By Anne Harding
MONDAY, June 8, 2020 (HealthDay News) — Back before coronavirus took over the headlines, every week seemed to bring another report about artificial intelligence besting human doctors at everything from diagnosing skin cancer to spotting pneumonia on chest X-rays.
But these artificial intelligence (AI) tools — computer programs that get better at performing a task by being “trained” on the right kind of data — are years away from being used to help diagnose real-life patients, according to the doctors helping to develop and test them.
“We still have a lot of unknowns in terms of generalizing and validation of these systems before we can start using them as standard of care,” said Dr. Matthew Hanna, a pathologist at Memorial Sloan Kettering Cancer Center in New York City.
Generalizing means building an AI tool that can be used in multiple hospitals, and validation involves testing and adjusting an AI tool to ensure it’s accurate.
“These are the types of studies we need to do to make sure these models are performing properly and not potentially harming patients,” Hanna explained.
Meanwhile, humans are in no rush to swap their doctor for an AI diagnosis.
In a 2019 New York University-Harvard study, business school students said they’d be OK with getting poorer quality health care as long as it was provided by a human instead of AI. People resisted AI, the study authors found, because they felt it would not take their “idiosyncratic characteristics and circumstances” into account.
Research versus the real world
Whether people like it or not, AI will increasingly play a supporting role in medicine, helping doctors work more efficiently and consistently. The U.S. Food and Drug Administration has approved dozens of AI platforms for applications including monitoring patients remotely, identifying brain bleeding on a CT scan, recognizing abnormal heart rhythms based on Apple Watch recordings, and even diagnosing autism.
All of these available tools are supervised, meaning they don’t go off and learn things on their own. Think of them as trusted assistants working behind the scenes, offering suggestions but not making decisions.
AI tools are being developed to speed up cancer diagnosis and treatment, for example, by helping radiologists with jobs that they now must do by hand, such as “contouring,” or manually drawing the boundary line between a tumor and normal tissue on multiple images.
“What we really want to do is, in a structured way, teach an algorithm to find lung nodules, characterize them according to the standard classification schema, and then help radiologists put them into a useful report,” explained Dr. Bibb Allen Jr., chief medical officer of the American College of Radiology’s Data Science Institute.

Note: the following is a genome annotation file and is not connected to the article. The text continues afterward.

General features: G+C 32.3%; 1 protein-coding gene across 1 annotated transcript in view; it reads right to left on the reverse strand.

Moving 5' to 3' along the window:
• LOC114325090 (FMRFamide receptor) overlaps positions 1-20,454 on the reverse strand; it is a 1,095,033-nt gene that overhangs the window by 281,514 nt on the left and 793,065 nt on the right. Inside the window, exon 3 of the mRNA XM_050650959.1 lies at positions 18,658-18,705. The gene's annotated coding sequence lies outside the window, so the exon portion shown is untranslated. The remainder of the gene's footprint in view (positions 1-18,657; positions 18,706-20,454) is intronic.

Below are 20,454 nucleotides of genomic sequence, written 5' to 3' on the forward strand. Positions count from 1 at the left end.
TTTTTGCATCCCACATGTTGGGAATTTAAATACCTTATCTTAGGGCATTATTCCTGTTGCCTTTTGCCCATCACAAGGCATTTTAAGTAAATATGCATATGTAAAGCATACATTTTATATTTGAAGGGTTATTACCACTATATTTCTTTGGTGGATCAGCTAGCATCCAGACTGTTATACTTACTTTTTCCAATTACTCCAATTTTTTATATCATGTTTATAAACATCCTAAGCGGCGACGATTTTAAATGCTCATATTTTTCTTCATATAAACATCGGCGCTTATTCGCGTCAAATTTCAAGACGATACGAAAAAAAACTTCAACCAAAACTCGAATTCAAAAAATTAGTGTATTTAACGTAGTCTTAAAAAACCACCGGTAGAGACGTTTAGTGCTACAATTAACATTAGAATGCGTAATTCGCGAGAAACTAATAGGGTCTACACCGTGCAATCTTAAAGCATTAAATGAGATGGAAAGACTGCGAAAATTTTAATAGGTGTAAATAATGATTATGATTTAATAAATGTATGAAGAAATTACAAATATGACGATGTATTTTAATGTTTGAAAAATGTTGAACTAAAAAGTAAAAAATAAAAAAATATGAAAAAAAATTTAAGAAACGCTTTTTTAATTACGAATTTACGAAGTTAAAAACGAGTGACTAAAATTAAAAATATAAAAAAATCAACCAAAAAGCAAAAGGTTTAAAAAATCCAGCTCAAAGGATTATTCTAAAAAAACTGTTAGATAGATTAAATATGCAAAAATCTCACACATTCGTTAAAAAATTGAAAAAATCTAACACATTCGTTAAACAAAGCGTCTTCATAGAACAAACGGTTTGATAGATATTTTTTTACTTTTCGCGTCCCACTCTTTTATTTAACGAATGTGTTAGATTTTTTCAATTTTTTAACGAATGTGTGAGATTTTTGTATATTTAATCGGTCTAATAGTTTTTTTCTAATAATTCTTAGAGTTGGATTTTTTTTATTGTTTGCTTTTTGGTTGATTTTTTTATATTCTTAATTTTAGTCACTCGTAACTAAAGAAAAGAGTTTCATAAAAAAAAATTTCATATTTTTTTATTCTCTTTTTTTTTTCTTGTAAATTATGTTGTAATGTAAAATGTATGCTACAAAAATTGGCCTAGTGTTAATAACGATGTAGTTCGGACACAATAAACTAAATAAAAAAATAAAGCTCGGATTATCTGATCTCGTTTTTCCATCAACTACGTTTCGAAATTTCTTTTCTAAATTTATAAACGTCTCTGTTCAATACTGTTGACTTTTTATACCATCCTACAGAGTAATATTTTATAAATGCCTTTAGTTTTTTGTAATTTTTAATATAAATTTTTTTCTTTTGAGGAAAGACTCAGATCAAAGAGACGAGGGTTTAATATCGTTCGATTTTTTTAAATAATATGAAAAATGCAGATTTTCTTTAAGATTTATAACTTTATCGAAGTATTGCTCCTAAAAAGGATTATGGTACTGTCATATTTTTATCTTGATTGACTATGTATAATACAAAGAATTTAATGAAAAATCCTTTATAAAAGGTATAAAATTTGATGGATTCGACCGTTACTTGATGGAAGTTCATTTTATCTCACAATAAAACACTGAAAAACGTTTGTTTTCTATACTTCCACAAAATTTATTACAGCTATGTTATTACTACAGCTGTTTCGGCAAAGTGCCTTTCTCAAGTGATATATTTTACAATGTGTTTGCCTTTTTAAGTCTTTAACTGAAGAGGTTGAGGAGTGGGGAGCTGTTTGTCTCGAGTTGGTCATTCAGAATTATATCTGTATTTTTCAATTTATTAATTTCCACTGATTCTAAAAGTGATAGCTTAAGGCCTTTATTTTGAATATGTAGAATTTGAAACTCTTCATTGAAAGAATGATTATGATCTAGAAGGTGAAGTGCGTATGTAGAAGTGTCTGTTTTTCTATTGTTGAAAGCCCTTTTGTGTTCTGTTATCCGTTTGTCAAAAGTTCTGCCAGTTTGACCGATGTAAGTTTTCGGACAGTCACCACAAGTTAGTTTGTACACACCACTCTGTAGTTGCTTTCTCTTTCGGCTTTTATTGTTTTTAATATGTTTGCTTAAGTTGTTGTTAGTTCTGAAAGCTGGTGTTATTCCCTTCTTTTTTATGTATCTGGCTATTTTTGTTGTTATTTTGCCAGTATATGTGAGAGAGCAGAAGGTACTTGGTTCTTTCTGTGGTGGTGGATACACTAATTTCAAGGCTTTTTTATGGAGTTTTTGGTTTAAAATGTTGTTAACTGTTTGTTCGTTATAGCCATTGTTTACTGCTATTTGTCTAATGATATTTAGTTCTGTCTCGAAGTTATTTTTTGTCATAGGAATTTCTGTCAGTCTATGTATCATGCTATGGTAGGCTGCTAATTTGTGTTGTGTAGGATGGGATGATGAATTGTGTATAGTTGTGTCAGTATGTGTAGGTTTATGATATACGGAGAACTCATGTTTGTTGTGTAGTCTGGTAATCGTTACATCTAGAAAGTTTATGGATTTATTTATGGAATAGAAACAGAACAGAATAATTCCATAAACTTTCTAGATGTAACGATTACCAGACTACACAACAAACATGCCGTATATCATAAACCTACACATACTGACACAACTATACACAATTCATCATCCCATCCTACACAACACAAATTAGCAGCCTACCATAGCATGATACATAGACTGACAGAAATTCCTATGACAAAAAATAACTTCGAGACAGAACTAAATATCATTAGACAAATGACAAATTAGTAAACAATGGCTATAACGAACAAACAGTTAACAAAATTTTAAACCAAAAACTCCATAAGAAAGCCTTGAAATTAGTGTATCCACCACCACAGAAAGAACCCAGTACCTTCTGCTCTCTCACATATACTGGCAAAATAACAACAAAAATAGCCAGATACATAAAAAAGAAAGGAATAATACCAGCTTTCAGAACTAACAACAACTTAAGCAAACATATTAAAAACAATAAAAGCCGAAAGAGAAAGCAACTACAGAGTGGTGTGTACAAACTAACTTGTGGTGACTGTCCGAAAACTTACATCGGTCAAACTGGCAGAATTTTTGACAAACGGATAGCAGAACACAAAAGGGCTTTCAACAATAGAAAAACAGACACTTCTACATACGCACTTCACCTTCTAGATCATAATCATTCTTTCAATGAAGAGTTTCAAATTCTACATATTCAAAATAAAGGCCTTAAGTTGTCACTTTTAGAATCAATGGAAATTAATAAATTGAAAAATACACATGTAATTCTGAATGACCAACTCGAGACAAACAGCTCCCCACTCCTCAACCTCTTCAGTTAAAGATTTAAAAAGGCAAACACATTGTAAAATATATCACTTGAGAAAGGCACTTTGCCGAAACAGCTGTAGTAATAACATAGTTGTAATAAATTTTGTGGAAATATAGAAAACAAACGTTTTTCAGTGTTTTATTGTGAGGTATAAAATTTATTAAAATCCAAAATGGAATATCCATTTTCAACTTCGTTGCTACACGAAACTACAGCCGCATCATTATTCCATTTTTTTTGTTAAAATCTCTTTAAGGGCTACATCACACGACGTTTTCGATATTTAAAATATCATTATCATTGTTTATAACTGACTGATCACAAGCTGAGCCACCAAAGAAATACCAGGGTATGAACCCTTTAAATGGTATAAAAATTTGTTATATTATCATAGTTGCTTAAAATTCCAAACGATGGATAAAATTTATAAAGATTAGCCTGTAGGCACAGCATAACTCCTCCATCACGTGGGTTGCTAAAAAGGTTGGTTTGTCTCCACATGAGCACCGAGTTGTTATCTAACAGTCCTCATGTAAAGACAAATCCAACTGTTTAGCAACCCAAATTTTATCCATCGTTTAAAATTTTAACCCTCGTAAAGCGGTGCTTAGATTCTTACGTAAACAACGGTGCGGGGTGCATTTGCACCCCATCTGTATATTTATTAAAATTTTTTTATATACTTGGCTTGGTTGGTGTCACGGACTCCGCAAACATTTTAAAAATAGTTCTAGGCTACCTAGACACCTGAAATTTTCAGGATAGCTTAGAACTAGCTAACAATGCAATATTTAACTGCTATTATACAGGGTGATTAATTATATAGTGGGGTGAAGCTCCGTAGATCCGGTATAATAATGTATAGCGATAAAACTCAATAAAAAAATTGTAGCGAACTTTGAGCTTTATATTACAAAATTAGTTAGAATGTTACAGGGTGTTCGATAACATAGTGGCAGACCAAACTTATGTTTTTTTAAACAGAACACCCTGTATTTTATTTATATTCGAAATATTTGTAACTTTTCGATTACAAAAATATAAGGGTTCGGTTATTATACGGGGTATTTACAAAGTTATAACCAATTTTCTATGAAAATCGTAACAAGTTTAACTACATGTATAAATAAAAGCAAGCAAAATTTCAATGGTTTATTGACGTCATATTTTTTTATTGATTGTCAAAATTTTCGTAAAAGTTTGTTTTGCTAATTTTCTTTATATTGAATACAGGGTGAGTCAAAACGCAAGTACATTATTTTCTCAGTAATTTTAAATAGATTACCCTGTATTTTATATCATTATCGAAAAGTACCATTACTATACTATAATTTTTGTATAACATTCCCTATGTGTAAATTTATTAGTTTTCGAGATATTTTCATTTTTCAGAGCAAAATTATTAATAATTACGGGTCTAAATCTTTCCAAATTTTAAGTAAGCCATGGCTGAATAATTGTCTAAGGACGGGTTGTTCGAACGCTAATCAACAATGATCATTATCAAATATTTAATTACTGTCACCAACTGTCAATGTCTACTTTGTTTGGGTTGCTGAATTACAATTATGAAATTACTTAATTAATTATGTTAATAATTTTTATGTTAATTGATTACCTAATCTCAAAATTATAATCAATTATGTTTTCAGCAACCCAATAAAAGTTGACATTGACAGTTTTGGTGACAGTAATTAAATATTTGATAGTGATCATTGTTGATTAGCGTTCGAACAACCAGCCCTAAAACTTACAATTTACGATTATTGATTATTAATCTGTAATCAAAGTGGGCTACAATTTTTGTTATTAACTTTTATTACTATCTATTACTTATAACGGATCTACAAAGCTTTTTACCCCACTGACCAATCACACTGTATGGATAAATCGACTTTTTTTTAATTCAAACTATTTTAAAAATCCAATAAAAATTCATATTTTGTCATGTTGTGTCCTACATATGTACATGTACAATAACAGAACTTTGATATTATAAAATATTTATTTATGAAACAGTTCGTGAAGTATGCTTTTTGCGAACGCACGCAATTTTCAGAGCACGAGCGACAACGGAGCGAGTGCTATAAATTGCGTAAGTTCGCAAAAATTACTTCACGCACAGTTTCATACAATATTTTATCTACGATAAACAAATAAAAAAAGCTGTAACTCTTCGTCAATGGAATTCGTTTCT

“AI is all about information and bringing information as appropriate to the physicians that are taking care of the patient,” Allen added. “We have an explosion of data around our patients, but it’s hard to access.”
Radiologists made the switch from reading X-ray films on light boxes to interpreting images on computer screens decades ago. But digitalization is not as far along for pathologists, many of whom are still peering through microscopes at thin slices of biopsied tissue fixed on glass slides.
Even when reviewing slides on a computer, “it can be time-consuming for pathologists to manually review images of all lymph node specimens to identify potential metastatic disease,” Hanna noted. “If an AI model is trained to detect the presence or absence of metastatic breast cancer, this automated screening could help triage cases for pathologists — bringing specific cases to their attention.”
AI won’t replace pathologists, who report multiple other diagnostic findings for each specimen they review, Hanna added. “But AI could create greater efficiencies to potentially shave off hours, or even days, so that pathology reports may be finalized sooner for patients,” he said.
“We have a very large shortage predicted in pathologists in the U.S., and we also have a vastly increased workload, so I think these machine learning models will be a necessity in the future,” Hanna explained.
Allen pointed out that “it’s not going to happen overnight. Every year, we’re just going to put more and more AI tools into the way we care for patients. It’s going to do things that are just going to, over time, improve the way we take care of patients. It’s not going to be, ‘Oh, we flipped a switch and we’ve got AI,'” he added.
“Patients need to understand that their physician will be there helping them and they will be using AI to help their patients, but not as a tool to give to patients to replace their physicians,” Allen said.
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Skin Cancer Symptoms, Types, Images
SOURCES: Matthew Hanna, M.D., pathologist, Memorial Sloan Kettering Cancer Center, New York City; Bibb Allen, M.D., chief medical officer, American College of Radiology’s Data Science Institute, and diagnostic radiologist, Grandview Medical Center, Birmingham, Ala.
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